collector shows,

— under a general heading like:

“Mutoscope Cards”,
“Display Cards”
or “Exhibit Cards”.

They’re generally the same size,
and shape, too —

because they were
meant to be interchangeable
in the various display and
vending machines
in which they were used.

And like Mutoscope,
they developed cards in
many different genres
and subjects….
wwii
—– to cover just about any interest.

Movie Stars,
Palm Reading,
Knot Tying,
Cars of the World,
G.I. Humor,
Sports Stars,
Animals of the World,
Magic Tricks,
Future Spouses,
Dating Tips,
Joke Books,
Goofy Cartoons,
Novelty ‘Permits’,
Kiss Cards,
Predict Your Future,
Bathing Suit Models,
Half Dressed Cuties,
and even Naughty
Nudies, too…..permits

usually, though —

The Exhibit Supply cards are clearly marked
with something like:
” Ex. Sup. Co.. CHGO. ”

You’ll start to notice that
there’s definitely a different approach to much of their art,
once you get used to looking at them.

One of their most interesting set of cards were joke permit cards–

that would supposedly
entitle the holder to do
something naughty —

There were cards for men
that would give them license to be:

A.W.O.L. ( Away from your
military post without leave )1a1a
A Keyhole Peeper
A Garter Snapper
A Buck Passer
A Cheater
A Heavy Petter
A Halitosis Sufferer
A Drunk

Some of the things girls
could get a ‘permit’ to
do included :a1a1a

Develop Their Bust
Chew Gum
Sling Mud
Pass Out
Two Time
or be a Blonde Bombshell.

Remember,
back during wartime,
one needed a permit to
buy gas, meat, all kinds of stuff — rationcards

So, this genre played off on that to great effect,

— and there was a mess of these issued.

Another very popular ‘permit’ titles was called:

“Jack Ass Ration Permits”

During the difficult time of limited supplies,
and black market profiteering,

….. one could just imagine
who might become the lucky recipient
of one of these sarcastic little bomblets.

Yow.

Exhibit Supply also issued
a book of quick witted insults,stingeroos
with my favorite cover of all time…….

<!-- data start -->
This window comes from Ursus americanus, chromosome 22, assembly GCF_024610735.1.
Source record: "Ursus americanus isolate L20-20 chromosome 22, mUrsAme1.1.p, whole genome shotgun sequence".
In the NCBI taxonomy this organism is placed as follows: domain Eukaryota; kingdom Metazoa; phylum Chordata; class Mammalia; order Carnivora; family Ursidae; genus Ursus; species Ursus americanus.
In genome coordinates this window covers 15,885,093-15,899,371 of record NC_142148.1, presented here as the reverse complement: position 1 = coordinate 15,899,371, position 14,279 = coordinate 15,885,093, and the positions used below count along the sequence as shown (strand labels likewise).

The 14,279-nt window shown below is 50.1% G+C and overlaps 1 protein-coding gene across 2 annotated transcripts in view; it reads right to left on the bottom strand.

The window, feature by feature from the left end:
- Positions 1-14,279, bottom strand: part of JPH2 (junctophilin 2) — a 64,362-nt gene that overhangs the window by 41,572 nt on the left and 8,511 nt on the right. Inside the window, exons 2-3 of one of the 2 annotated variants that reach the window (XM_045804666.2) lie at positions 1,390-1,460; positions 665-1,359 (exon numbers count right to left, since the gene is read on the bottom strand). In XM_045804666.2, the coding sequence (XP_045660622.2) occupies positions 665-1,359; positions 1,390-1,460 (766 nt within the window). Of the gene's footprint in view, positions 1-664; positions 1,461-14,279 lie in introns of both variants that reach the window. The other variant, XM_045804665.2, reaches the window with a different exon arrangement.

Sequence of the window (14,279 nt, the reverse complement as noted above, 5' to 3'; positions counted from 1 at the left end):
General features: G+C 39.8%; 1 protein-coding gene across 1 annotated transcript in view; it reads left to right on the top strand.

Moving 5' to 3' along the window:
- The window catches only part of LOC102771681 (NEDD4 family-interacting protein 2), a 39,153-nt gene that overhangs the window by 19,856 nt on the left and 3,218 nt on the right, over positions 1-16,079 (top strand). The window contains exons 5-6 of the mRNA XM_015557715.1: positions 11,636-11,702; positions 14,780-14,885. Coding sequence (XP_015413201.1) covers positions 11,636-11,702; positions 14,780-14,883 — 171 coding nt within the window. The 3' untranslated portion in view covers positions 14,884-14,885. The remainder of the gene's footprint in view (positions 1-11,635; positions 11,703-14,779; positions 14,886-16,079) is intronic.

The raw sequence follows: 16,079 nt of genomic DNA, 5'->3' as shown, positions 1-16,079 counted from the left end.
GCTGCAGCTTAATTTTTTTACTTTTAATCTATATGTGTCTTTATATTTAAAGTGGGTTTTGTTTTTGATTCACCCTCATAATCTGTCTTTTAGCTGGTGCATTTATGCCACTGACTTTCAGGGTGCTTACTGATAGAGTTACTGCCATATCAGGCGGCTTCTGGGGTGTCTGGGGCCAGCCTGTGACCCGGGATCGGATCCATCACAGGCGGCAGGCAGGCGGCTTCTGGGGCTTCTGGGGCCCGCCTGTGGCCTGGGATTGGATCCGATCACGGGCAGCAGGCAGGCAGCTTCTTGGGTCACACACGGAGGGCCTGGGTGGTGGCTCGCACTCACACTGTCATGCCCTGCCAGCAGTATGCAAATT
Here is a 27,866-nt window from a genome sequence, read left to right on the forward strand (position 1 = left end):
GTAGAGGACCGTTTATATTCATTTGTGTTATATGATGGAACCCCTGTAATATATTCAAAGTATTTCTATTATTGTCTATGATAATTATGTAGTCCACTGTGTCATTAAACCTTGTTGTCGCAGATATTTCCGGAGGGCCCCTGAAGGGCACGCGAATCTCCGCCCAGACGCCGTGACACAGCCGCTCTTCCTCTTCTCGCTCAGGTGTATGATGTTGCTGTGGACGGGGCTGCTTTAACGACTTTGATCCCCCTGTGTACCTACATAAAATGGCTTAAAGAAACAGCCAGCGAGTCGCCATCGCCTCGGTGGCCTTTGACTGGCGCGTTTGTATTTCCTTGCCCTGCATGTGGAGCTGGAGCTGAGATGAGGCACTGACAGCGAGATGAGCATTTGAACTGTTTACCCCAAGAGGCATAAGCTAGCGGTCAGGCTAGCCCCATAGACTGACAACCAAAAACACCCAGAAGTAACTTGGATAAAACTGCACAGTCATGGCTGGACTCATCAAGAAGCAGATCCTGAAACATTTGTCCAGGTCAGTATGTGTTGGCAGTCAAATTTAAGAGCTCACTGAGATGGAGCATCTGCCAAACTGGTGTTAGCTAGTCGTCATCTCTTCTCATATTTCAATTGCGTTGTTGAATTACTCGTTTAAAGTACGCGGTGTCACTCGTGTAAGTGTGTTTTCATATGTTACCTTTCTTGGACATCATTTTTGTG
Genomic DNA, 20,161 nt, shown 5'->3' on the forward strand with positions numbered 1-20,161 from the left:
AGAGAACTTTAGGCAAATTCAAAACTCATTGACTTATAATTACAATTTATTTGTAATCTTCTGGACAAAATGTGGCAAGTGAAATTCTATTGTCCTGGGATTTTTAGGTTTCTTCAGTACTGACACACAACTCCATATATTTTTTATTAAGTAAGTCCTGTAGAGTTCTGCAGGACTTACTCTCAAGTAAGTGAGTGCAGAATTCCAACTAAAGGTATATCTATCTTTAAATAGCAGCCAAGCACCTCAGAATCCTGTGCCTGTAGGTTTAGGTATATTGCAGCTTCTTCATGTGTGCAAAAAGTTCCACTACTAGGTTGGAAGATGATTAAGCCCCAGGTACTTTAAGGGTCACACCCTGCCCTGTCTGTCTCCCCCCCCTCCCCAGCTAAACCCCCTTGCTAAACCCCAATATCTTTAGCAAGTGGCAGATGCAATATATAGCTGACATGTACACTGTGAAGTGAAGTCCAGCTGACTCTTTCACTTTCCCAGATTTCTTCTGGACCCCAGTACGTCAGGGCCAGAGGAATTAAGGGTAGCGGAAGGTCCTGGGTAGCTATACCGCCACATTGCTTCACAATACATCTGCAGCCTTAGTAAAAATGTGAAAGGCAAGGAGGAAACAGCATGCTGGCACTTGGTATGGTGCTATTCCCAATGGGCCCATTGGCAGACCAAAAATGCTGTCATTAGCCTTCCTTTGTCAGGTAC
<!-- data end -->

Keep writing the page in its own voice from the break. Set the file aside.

It was called:
” Stingeroos for Everybody “.

Now,
come on, man…..

How could you resist buying a set of cards with THAT cover,
I ask you ????

Actually, the ‘Exhibit’ art work is far superior
to the competition on several items like this…..

Another card set had to do
with picking up guys, and gals…

“Go Catch ‘Em” cards were
so popular, they ran into 12 editions.

catchemAnd you can see why —

The art is very unusual,
and spectacular.

Really.
Check it out.

The humor, well,

ok,
it was nothing special,
I guess….

not unlike this blog,
come to think of it.

Ahem.

There were a variety of erotic,
and semi-erotic (dirty) cards
that would be loaded
into card dispensers and viewers —a1a

—- ranging from your
typical era pin ups,
to ‘adult’ shifted humor,
double-entendres,
sexy puns and captions,
and up to more exotic
‘French’ style cards, too….

What you would see
would be very dependent
on how tight-assed a place
you were in —

Since the local market determined
what was considered acceptable.

And in a more wide open ‘service’ town,

— you might find this charming lady.

stereo

All in all,

looking back
at the products of the
Exhibit Supply Company 1956
can be a fun, interesting,
and even educational way to spend an evening —

Hell,
I found some very cool stuff….

and I know I learned a little, too.

Yow.

There might even be a part two to this post,
— who knows.

HOY!

navy